The collected data was subjected to statistical analyses using R v3.4.3. In order to reduce the dimensionality of the safety climate components, the Exploratory Factor Analysis was used. The Principal Axis Factor was used to extract the predominant components and the Chi-Square test was conducted to determine the associations between safety climate and the demographic variables. The Partial Least Squares (PLS) regression was used to determine the relationship that the safety components shared with safety climate.

4. Results

4.1. Components

The Parallel Analysis was used to determine the number of components that best explained the variation in the data. The Parallel Analysis compares the variation explained by the number of factors with randomly- generated data and checks if the differences in the variances observed are statistically significant. Such a procedure combines the power of statistical hypothesis testing and the domain knowledge that comes with experience to determine the factors.
A Parallel Analysis of the collected data showed that a combination of three factors best explained the variation in the data. The details of these three factors are provided in Tables 3 and 4.
Only items with standardized loadings greater than or equal to absolute 0.5 were considered. The names of the components were finalized based on the items present in the components.

5. Safety Climate Measurement Model

5.1. Model Validity

Three measurement properties need to be examined to ensure satisfactory validity and reliability of the model ([6], [7]).
First there is the individual item reliability indicated by the correlations or loadings, with 0.7 as cutoff value. Second there is the convergent validity, evaluated by Cronbach’s Alpha. The cut-off value generally accepted as the threshold is 0.7 [8]. The results obtained in Table 3 show that the obtained Cronbach’s alpha well exceeds either the cutoff, which indicates good convergent validity. The third measurement property is discriminant validity, indicated by the average variance explained. This measure for the current model is indicated in Table 3. This should be greater than the squared intercorrelations between the elements, which are indicated in Table 4.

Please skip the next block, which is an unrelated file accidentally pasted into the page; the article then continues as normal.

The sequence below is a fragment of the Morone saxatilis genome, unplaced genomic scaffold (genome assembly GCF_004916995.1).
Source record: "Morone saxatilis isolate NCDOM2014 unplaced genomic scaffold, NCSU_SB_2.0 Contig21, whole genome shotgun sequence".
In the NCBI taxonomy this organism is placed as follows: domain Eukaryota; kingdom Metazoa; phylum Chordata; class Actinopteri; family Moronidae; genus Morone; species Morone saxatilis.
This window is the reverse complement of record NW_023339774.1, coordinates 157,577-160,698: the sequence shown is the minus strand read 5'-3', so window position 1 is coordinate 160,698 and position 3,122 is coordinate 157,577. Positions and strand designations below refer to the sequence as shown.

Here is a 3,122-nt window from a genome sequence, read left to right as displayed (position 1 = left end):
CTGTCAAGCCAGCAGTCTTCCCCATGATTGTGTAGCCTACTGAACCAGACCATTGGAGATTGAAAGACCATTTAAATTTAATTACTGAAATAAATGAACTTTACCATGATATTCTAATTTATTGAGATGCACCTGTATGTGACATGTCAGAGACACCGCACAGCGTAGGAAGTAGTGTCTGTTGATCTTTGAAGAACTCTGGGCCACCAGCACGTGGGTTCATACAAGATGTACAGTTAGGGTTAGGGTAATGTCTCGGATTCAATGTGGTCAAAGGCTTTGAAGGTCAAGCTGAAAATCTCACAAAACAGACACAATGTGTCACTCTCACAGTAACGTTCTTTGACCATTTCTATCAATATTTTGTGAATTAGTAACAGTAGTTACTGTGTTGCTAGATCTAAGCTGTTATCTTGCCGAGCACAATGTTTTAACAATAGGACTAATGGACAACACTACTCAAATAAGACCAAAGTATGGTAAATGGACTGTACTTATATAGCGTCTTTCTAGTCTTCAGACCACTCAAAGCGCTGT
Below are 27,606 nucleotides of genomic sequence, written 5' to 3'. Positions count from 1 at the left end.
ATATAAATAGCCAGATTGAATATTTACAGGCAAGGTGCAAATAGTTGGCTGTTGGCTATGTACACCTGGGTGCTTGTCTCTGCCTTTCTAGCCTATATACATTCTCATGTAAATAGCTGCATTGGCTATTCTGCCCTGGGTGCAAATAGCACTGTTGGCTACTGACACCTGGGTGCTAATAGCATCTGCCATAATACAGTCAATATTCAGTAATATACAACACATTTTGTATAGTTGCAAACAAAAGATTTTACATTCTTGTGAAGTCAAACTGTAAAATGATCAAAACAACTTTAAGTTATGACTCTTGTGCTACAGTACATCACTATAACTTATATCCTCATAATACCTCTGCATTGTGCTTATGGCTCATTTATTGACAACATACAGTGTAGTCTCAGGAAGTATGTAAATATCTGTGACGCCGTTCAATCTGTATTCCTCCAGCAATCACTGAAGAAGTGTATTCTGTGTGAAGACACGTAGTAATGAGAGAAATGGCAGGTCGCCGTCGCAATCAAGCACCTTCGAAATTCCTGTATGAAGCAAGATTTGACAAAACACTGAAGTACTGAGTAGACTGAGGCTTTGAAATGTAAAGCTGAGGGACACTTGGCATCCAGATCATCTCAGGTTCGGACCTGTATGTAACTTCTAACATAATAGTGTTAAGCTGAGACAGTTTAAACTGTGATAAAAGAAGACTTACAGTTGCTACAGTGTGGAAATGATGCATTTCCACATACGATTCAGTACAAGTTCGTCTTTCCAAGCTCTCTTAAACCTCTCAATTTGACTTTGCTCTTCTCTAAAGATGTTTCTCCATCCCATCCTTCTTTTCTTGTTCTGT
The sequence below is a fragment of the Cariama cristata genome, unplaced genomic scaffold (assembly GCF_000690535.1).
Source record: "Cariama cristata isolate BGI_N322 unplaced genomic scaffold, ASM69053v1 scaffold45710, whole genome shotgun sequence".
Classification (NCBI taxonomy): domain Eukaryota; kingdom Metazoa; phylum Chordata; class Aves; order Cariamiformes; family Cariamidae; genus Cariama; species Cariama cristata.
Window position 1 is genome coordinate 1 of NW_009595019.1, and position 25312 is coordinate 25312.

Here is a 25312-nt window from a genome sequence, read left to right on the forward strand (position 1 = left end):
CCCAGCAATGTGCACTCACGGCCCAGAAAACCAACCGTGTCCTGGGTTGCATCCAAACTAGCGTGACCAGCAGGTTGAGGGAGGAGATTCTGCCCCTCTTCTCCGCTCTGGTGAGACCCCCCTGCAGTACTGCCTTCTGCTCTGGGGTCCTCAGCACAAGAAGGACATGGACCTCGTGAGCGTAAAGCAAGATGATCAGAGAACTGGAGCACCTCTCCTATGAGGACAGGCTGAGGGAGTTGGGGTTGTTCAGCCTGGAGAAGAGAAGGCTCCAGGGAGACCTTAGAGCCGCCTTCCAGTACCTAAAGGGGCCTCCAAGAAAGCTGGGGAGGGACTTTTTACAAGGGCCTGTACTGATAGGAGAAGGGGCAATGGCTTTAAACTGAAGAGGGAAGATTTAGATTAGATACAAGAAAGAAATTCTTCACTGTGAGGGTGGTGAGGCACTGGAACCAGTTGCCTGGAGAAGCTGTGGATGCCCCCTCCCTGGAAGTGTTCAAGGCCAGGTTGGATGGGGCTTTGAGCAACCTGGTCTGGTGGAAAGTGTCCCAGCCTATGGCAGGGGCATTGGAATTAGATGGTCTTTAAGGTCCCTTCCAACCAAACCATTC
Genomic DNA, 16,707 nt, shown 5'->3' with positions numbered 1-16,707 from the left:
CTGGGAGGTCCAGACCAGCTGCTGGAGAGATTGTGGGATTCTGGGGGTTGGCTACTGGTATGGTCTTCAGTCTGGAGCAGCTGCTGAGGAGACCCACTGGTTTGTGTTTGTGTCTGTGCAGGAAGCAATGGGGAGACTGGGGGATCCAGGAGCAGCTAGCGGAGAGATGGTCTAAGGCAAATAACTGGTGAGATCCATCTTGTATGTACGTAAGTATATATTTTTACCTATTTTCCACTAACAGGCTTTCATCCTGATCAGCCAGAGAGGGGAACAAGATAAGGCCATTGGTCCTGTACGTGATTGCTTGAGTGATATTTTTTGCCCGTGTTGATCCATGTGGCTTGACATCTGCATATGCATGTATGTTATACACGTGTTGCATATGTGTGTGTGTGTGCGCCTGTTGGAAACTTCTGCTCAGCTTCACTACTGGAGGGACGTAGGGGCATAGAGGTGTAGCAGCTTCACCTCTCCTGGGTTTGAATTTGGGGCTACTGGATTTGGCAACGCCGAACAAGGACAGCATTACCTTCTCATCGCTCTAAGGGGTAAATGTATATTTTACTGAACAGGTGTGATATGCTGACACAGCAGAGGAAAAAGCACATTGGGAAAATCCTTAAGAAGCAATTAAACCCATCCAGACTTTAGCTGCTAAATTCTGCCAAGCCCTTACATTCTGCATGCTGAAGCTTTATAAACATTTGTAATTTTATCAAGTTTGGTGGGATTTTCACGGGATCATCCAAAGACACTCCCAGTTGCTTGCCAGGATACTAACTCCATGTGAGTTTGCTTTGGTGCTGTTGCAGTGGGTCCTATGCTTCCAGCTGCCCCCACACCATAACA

Thus it can be concluded that the Safety Administration, Safety Behavior and Deviant Behavior measure the final safety path model shown in Fig 2 with a good precision.
Table 2. Factors and Corresponding Items
Figure 1. Parallel Analysis plot of factors. Notes. FA = Factor Analysis
Table 3. Distribution of items amongst the components
Table 4. Inter-correlations among the four safety climate components
Figure 2. Parallel Analysis plot (Description: SC1= Safety Administration, SC2= Safety Behavior, SC3= Deviant Behavior)

5.2. Model Assessment

The descriptive or predictive power of any PLS model can be determined by examining the R2 value of the dependent constructs. R2 indicates the amount of variance in the endogenous latent variable explained by its independent latent variables [9]. The R2 value of 0.99, obtained for this particular model, implies that around 99% of the variation in safety climate is explained by the components.